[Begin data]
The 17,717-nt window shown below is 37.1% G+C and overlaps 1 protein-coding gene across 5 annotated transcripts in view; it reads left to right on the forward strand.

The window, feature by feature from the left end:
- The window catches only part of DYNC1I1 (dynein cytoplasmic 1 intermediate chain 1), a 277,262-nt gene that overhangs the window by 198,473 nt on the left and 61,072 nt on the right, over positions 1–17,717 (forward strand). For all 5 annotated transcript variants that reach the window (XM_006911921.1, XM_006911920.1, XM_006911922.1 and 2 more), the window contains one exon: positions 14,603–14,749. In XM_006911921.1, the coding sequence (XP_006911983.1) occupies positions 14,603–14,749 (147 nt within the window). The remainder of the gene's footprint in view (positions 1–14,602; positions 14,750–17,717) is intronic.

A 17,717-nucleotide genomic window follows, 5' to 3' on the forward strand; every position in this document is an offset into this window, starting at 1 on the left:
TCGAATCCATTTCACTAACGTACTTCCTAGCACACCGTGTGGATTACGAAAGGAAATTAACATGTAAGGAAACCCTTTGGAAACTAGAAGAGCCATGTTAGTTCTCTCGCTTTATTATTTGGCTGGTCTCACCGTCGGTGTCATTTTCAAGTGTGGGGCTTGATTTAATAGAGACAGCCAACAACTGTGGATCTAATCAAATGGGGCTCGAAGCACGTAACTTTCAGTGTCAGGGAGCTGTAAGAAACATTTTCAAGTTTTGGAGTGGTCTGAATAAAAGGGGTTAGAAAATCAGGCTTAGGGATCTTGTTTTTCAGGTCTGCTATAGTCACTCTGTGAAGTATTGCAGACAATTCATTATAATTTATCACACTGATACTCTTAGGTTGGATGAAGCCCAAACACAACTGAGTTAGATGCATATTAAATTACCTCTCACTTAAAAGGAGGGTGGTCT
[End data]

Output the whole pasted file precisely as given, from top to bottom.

The 17,717-nt window shown below is 37.1% G+C and overlaps 1 protein-coding gene across 5 annotated transcripts in view; it reads left to right on the forward strand.

The window, feature by feature from the left end:
- The window catches only part of DYNC1I1 (dynein cytoplasmic 1 intermediate chain 1), a 277,262-nt gene that overhangs the window by 198,473 nt on the left and 61,072 nt on the right, over positions 1–17,717 (forward strand). For all 5 annotated transcript variants that reach the window (XM_006911921.1, XM_006911920.1, XM_006911922.1 and 2 more), the window contains one exon: positions 14,603–14,749. In XM_006911921.1, the coding sequence (XP_006911983.1) occupies positions 14,603–14,749 (147 nt within the window). The remainder of the gene's footprint in view (positions 1–14,602; positions 14,750–17,717) is intronic.

A 17,717-nucleotide genomic window follows, 5' to 3' on the forward strand; every position in this document is an offset into this window, starting at 1 on the left:
TCGAATCCATTTCACTAACGTACTTCCTAGCACACCGTGTGGATTACGAAAGGAAATTAACATGTAAGGAAACCCTTTGGAAACTAGAAGAGCCATGTTAGTTCTCTCGCTTTATTATTTGGCTGGTCTCACCGTCGGTGTCATTTTCAAGTGTGGGGCTTGATTTAATAGAGACAGCCAACAACTGTGGATCTAATCAAATGGGGCTCGAAGCACGTAACTTTCAGTGTCAGGGAGCTGTAAGAAACATTTTCAAGTTTTGGAGTGGTCTGAATAAAAGGGGTTAGAAAATCAGGCTTAGGGATCTTGTTTTTCAGGTCTGCTATAGTCACTCTGTGAAGTATTGCAGACAATTCATTATAATTTATCACACTGATACTCTTAGGTTGGATGAAGCCCAAACACAACTGAGTTAGATGCATATTAAATTACCTCTCACTTAAAAGGAGGGTGGTCT